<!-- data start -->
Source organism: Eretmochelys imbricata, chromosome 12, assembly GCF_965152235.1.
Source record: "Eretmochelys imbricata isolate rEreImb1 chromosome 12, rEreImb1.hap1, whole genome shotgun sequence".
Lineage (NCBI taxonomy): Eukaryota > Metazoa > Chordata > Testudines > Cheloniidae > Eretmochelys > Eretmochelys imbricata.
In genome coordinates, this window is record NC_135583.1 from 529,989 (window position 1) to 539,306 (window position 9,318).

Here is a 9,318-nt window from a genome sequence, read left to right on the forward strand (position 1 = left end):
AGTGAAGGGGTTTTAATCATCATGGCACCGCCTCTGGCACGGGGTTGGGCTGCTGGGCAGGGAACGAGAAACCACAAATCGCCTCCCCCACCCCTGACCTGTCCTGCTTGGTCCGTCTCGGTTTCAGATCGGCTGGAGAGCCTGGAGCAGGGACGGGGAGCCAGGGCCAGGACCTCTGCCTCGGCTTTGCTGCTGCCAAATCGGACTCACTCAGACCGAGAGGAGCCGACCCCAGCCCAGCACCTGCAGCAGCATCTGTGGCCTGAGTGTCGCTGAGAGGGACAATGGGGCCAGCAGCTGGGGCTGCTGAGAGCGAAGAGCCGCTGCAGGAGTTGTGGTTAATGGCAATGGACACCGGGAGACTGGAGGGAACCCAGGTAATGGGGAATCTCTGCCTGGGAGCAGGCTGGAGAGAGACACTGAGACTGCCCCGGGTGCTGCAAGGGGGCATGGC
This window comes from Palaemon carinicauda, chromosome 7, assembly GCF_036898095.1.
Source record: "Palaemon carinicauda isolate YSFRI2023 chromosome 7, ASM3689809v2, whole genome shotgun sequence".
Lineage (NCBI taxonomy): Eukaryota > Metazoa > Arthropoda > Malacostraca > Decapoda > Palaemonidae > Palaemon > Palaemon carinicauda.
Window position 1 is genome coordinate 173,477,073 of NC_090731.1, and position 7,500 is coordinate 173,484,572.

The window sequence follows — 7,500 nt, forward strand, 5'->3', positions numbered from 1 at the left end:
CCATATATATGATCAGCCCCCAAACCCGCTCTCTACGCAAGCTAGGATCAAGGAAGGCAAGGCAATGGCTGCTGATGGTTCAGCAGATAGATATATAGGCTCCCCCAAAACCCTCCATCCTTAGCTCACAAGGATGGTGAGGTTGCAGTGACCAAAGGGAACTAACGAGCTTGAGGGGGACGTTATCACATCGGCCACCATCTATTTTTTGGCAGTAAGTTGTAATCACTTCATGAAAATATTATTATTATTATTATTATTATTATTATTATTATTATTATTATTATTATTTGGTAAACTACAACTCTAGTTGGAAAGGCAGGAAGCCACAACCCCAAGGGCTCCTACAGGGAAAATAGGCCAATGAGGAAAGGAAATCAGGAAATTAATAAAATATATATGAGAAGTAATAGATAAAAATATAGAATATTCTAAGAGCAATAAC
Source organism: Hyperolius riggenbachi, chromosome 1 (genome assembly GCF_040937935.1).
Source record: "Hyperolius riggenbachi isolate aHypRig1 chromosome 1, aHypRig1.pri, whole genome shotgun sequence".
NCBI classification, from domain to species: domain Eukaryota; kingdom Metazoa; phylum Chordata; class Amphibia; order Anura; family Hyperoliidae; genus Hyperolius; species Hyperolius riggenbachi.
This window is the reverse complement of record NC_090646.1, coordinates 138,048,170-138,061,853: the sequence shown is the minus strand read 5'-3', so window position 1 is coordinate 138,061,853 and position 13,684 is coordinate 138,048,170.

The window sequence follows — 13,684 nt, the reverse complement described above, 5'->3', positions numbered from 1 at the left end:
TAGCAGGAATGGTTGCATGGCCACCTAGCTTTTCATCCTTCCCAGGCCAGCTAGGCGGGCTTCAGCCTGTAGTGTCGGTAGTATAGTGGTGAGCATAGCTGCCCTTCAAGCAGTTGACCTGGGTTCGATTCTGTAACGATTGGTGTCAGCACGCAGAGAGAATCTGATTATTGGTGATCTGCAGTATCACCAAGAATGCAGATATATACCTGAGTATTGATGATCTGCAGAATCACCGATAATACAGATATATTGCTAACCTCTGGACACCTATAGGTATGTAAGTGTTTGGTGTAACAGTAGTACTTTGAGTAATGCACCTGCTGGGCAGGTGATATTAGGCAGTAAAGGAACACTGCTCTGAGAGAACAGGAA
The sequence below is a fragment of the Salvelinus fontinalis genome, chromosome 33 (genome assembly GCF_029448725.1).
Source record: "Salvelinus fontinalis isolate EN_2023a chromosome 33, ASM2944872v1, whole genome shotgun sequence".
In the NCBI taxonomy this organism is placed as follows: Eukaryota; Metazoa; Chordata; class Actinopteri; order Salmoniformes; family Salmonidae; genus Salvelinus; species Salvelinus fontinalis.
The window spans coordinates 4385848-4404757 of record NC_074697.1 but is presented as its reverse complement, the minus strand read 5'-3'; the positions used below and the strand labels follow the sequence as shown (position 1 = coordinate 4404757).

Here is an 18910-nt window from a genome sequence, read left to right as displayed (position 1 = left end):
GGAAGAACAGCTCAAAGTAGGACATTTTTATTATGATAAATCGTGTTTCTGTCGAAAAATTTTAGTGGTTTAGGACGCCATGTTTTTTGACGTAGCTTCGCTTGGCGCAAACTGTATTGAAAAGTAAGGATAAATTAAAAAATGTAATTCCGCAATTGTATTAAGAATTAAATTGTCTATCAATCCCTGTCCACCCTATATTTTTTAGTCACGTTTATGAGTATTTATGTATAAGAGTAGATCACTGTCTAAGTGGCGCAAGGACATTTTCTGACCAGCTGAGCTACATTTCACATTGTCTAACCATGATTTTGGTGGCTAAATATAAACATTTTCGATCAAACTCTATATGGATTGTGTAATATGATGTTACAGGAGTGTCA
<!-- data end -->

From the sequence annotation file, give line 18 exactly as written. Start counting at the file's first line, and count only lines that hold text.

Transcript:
TAGCAGGAATGGTTGCATGGCCACCTAGCTTTTCATCCTTCCCAGGCCAGCTAGGCGGGCTTCAGCCTGTAGTGTCGGTAGTATAGTGGTGAGCATAGCTGCCCTTCAAGCAGTTGACCTGGGTTCGATTCTGTAACGATTGGTGTCAGCACGCAGAGAGAATCTGATTATTGGTGATCTGCAGTATCACCAAGAATGCAGATATATACCTGAGTATTGATGATCTGCAGAATCACCGATAATACAGATATATTGCTAACCTCTGGACACCTATAGGTATGTAAGTGTTTGGTGTAACAGTAGTACTTTGAGTAATGCACCTGCTGGGCAGGTGATATTAGGCAGTAAAGGAACACTGCTCTGAGAGAACAGGAA